Metabolomics profiling: ultra-high-performance liquid chromatography-tandem quadrupole time-of-flight mass spectrometry (UPLC-Q-TOF-MS)
Rumen samples were prepared according to the previously described procedures . UPLC-TOF/MS analysis was performed using an Agilent 1290 (Agilent, USA) liquid chromatograph system equipped with a UPLC BEH Amide column (2.1 * 100 mm, 1.7 μm, Waters) and coupled with TripleTOF 6600 mass spectrometry (AB Sciex) with an electrospray ionization (ESI) source. The mobile phase consisted of 25 mM ammonium acetate and 25 mM ammonia hydroxide in water（pH = 9.75, solvent A) and acetonitrile (solvent B). The analysis was carried with elution gradient as follows: 0~0.5 min, 95 % B; 0.5~7.0 min, 95 %~65 % B; 7.0~8.0 min, 65 %~40 % B; 8.0~9.0 min, 40 % B; 9.0~9.1 min, 40 %~95 % B; 9.1~12.0 min, 95% B. The flow rate was 0.5 mL/min. The column temperature was 25 °C. The auto-sampler temperature was 4 °C. The ESI-Q-TOF-MS was applied on an information-dependent basis in both positive and negative ion modes with the conditions as follows: Gas 1 as 60 psi, Gas 2 as 60 psi, Curtain Gas as 35 psi, Source Temperature as 600 °C, Decluttering potential as 60 V, Ion Spray Voltage Floating as 5000 V or -4000 V in positive or negative modes, respectively.
Metabolomics data analysis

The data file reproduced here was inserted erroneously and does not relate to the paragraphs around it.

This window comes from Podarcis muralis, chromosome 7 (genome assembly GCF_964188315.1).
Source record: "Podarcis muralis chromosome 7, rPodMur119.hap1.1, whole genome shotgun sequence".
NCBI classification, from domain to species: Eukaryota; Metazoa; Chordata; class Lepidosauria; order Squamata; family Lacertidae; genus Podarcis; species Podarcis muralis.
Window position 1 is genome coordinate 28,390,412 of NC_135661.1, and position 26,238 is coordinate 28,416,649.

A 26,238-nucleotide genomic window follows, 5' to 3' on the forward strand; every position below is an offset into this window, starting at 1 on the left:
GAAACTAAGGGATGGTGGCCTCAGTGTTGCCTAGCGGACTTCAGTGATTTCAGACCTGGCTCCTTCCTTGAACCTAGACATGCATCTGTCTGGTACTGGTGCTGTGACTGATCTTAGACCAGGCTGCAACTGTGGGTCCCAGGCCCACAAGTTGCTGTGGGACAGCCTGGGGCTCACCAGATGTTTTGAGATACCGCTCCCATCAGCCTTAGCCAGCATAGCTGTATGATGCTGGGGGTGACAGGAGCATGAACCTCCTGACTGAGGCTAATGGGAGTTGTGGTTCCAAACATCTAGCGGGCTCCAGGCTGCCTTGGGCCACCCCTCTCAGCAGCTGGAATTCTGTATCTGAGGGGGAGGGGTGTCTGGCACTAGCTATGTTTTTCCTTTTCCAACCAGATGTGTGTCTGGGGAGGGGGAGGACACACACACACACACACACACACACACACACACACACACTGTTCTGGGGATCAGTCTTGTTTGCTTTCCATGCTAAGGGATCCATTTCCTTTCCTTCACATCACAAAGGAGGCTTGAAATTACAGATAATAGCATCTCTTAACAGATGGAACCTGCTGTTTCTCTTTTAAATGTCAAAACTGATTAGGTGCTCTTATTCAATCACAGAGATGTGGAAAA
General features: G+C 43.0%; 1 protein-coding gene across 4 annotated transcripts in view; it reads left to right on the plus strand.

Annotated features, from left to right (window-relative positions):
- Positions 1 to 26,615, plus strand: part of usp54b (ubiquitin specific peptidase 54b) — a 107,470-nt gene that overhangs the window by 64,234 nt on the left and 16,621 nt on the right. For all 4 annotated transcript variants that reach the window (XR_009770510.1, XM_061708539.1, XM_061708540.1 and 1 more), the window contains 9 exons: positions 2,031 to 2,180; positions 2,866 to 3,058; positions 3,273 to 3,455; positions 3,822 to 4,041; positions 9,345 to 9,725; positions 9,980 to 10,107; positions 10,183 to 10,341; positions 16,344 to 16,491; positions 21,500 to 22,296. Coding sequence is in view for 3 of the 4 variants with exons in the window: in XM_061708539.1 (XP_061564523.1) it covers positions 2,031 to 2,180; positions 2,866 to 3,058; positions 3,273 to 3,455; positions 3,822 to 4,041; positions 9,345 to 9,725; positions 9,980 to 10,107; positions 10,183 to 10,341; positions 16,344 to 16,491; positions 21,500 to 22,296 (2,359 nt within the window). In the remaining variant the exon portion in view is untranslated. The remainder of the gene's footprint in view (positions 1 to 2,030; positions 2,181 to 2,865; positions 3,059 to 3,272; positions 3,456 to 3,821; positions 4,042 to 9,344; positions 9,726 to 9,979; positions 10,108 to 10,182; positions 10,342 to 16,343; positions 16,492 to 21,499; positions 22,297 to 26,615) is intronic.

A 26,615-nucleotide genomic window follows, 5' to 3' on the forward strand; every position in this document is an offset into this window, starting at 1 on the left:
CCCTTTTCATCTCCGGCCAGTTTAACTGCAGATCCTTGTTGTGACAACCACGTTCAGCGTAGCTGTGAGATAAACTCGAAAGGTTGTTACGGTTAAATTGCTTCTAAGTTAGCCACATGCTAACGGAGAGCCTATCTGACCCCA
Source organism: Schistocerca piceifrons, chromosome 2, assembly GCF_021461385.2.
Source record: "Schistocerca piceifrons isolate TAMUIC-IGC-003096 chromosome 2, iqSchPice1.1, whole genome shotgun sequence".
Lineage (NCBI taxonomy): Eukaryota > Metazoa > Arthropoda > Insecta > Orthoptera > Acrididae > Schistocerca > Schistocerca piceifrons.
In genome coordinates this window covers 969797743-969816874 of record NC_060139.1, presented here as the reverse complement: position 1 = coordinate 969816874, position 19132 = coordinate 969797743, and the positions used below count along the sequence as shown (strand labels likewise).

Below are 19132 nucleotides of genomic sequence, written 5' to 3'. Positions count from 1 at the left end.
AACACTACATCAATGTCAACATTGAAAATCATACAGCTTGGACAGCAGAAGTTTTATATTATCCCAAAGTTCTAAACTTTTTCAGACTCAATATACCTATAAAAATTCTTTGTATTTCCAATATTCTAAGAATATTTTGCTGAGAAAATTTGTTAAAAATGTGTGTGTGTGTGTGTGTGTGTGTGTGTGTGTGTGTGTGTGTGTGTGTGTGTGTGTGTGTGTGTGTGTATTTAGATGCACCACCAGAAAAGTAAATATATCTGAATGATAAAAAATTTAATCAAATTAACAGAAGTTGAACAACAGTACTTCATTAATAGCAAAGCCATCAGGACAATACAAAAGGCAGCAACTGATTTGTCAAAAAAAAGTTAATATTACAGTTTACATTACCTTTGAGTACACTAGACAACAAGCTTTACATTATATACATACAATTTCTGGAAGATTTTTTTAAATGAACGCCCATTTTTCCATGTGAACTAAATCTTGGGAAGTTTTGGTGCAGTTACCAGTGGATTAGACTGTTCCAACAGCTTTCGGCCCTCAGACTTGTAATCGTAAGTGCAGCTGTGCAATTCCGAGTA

The injection volume was 1 μL (positive) or 1 μL (negative), respectively. During the operation, the acquisition software (Analyst TF 1.7, AB Sciex) continuously evaluates the full scan survey MS data as it collects and triggers the acquisition of MS/MS spectra depending on preselected criteria. In each cycle, the most intensive 12 precursor ions with intensity above 100 were chosen for MS/MS at collision energy (CE) of 30 eV. The cycle time was 0.56 s. MS raw data were converted to the mz XML format by Proteo Wizard and processed by R package XCMS (version 3.2). The process includes peak deconvolution, alignment and integration. Minfrac and cut off are set as 0.5 and 0.3 respectively. In-house MS2 database was applied for metabolites identification. A total of 1,812 resulting peaks with the peak numbers, sample names, and normalized peak areas were import to the SIMCA software package (V15.0.2, Sartorius Stedim Data Analytics AB, Umea, Sweden) for PCA and OPLS-DA. Additionally, 7-fold permutation tests in the OPLS-DA model were used to verify model validity and robustness. Encyclopedia of Genes and Genomes (KEGG, http://www.genome.jp/kegg/) was utilized for metabolite identification and confirmation, and MetaboAnalyst 4.0 was used for the pathway topology analysis.